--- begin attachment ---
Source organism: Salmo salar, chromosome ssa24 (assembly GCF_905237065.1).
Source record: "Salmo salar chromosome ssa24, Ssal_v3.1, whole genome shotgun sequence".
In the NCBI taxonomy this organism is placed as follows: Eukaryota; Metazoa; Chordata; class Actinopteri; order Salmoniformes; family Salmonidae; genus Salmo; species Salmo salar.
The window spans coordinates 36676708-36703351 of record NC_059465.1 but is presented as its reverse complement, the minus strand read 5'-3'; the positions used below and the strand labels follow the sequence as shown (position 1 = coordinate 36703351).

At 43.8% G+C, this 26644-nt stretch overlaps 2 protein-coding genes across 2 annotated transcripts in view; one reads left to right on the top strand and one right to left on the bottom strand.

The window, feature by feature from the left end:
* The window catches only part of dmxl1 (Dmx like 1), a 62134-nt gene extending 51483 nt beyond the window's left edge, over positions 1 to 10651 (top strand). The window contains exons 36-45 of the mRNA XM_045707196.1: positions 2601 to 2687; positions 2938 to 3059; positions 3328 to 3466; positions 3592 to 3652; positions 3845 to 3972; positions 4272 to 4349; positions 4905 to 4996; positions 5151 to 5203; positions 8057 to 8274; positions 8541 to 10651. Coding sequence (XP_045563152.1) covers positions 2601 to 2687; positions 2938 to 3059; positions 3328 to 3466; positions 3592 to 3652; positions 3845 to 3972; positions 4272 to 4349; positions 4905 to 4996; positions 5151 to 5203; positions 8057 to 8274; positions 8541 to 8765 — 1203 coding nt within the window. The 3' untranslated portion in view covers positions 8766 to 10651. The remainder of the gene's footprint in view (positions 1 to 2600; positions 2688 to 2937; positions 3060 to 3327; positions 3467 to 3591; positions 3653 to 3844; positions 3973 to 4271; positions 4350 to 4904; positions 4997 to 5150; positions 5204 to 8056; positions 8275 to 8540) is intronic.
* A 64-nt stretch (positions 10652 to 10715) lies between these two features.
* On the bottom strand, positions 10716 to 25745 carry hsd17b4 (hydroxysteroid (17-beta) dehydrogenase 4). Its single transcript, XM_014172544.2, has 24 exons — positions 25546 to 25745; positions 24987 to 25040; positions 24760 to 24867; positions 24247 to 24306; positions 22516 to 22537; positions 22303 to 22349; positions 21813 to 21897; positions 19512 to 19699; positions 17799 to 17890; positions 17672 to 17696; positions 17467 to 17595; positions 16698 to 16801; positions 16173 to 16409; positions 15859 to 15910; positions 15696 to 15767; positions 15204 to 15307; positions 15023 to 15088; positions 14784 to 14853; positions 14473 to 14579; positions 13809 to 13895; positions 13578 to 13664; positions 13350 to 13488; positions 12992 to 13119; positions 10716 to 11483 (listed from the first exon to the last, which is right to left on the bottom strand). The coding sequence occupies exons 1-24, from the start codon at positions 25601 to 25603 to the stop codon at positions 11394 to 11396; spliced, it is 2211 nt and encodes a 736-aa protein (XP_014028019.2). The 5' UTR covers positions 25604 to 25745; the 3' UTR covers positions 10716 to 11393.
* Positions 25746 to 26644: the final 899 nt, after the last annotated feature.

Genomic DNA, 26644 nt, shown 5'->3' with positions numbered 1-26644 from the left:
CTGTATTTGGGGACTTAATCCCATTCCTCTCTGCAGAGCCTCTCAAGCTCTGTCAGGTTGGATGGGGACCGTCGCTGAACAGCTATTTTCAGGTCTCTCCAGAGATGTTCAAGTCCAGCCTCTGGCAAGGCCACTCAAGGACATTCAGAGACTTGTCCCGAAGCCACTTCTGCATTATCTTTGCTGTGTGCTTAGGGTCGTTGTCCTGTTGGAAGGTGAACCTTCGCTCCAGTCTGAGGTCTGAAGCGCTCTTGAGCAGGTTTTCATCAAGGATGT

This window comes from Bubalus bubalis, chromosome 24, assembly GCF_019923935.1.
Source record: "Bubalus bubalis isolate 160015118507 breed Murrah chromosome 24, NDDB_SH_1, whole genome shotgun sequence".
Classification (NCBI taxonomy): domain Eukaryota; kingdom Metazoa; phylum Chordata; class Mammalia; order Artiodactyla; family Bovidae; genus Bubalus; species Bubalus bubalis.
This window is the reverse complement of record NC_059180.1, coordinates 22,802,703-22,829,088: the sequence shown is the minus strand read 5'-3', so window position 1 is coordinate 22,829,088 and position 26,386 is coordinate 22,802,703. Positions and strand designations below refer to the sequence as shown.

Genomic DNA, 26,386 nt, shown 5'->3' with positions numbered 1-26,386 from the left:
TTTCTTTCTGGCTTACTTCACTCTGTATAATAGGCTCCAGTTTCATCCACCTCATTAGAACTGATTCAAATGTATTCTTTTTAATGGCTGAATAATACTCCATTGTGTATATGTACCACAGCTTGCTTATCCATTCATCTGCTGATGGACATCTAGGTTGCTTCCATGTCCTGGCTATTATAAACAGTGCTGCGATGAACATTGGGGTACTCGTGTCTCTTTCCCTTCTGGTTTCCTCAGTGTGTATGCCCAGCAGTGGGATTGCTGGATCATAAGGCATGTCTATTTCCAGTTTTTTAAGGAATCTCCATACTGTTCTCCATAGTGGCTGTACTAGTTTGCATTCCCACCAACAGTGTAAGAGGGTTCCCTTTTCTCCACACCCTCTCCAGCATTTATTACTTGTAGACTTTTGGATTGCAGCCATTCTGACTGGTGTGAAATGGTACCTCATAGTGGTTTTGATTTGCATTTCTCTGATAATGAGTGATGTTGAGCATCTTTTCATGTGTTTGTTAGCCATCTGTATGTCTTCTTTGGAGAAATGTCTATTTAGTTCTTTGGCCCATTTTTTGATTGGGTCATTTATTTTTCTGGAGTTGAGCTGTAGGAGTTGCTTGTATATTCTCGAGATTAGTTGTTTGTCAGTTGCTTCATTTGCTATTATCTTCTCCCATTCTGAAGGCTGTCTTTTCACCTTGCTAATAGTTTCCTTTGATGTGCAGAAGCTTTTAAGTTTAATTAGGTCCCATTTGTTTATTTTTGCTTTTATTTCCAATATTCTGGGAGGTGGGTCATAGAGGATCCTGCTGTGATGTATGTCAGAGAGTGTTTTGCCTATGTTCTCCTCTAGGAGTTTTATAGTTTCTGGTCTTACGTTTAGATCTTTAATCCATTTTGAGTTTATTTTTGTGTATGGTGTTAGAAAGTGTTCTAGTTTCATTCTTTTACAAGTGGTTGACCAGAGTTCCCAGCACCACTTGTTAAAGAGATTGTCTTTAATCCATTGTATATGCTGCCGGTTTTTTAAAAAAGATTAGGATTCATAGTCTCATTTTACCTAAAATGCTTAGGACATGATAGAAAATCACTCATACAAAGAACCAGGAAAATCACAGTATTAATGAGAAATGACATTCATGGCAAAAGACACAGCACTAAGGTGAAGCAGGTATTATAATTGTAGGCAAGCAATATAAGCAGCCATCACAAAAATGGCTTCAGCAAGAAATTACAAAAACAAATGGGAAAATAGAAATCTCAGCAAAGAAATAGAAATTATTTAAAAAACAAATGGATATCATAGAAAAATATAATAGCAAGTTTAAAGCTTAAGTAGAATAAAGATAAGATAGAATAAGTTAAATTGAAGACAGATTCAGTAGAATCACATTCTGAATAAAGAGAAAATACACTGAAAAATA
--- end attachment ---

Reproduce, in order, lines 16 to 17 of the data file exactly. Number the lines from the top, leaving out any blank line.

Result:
This window is the reverse complement of record NC_059180.1, coordinates 22,802,703-22,829,088: the sequence shown is the minus strand read 5'-3', so window position 1 is coordinate 22,829,088 and position 26,386 is coordinate 22,802,703. Positions and strand designations below refer to the sequence as shown.

Genomic DNA, 26,386 nt, shown 5'->3' with positions numbered 1-26,386 from the left: